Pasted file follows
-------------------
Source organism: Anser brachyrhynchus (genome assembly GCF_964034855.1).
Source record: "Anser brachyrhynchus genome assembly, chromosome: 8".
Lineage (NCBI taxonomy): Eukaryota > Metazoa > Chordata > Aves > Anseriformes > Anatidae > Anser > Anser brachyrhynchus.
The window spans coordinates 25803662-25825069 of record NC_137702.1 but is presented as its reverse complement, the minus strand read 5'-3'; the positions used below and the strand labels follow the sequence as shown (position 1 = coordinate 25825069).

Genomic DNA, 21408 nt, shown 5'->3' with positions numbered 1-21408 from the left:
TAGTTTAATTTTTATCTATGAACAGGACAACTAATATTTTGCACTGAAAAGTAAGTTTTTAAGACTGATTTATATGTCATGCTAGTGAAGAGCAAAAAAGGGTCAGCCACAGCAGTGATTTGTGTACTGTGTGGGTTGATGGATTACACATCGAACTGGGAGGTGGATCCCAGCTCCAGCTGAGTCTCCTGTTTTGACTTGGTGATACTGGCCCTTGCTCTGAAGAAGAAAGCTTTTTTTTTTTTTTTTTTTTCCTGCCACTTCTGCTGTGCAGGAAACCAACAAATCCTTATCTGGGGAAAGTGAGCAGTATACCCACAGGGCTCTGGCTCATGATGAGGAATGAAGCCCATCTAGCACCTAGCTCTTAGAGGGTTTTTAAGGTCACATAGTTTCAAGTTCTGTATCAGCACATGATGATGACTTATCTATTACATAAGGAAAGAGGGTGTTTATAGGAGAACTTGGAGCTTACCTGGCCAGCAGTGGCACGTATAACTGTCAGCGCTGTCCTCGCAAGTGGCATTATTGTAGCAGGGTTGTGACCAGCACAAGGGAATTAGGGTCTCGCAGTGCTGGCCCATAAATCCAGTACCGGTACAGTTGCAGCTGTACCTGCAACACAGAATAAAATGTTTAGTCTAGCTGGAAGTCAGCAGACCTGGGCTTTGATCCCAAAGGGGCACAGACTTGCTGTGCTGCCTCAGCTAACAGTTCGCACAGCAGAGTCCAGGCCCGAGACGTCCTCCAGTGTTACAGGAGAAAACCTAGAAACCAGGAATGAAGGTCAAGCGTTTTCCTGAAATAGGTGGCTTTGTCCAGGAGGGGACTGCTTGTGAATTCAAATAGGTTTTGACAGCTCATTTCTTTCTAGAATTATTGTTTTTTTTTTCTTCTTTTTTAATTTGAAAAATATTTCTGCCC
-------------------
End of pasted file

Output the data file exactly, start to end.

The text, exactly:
Source organism: Anser brachyrhynchus (genome assembly GCF_964034855.1).
Source record: "Anser brachyrhynchus genome assembly, chromosome: 8".
Lineage (NCBI taxonomy): Eukaryota > Metazoa > Chordata > Aves > Anseriformes > Anatidae > Anser > Anser brachyrhynchus.
The window spans coordinates 25803662-25825069 of record NC_137702.1 but is presented as its reverse complement, the minus strand read 5'-3'; the positions used below and the strand labels follow the sequence as shown (position 1 = coordinate 25825069).

Genomic DNA, 21408 nt, shown 5'->3' with positions numbered 1-21408 from the left:
TAGTTTAATTTTTATCTATGAACAGGACAACTAATATTTTGCACTGAAAAGTAAGTTTTTAAGACTGATTTATATGTCATGCTAGTGAAGAGCAAAAAAGGGTCAGCCACAGCAGTGATTTGTGTACTGTGTGGGTTGATGGATTACACATCGAACTGGGAGGTGGATCCCAGCTCCAGCTGAGTCTCCTGTTTTGACTTGGTGATACTGGCCCTTGCTCTGAAGAAGAAAGCTTTTTTTTTTTTTTTTTTTTCCTGCCACTTCTGCTGTGCAGGAAACCAACAAATCCTTATCTGGGGAAAGTGAGCAGTATACCCACAGGGCTCTGGCTCATGATGAGGAATGAAGCCCATCTAGCACCTAGCTCTTAGAGGGTTTTTAAGGTCACATAGTTTCAAGTTCTGTATCAGCACATGATGATGACTTATCTATTACATAAGGAAAGAGGGTGTTTATAGGAGAACTTGGAGCTTACCTGGCCAGCAGTGGCACGTATAACTGTCAGCGCTGTCCTCGCAAGTGGCATTATTGTAGCAGGGTTGTGACCAGCACAAGGGAATTAGGGTCTCGCAGTGCTGGCCCATAAATCCAGTACCGGTACAGTTGCAGCTGTACCTGCAACACAGAATAAAATGTTTAGTCTAGCTGGAAGTCAGCAGACCTGGGCTTTGATCCCAAAGGGGCACAGACTTGCTGTGCTGCCTCAGCTAACAGTTCGCACAGCAGAGTCCAGGCCCGAGACGTCCTCCAGTGTTACAGGAGAAAACCTAGAAACCAGGAATGAAGGTCAAGCGTTTTCCTGAAATAGGTGGCTTTGTCCAGGAGGGGACTGCTTGTGAATTCAAATAGGTTTTGACAGCTCATTTCTTTCTAGAATTATTGTTTTTTTTTTCTTCTTTTTTAATTTGAAAAATATTTCTGCCC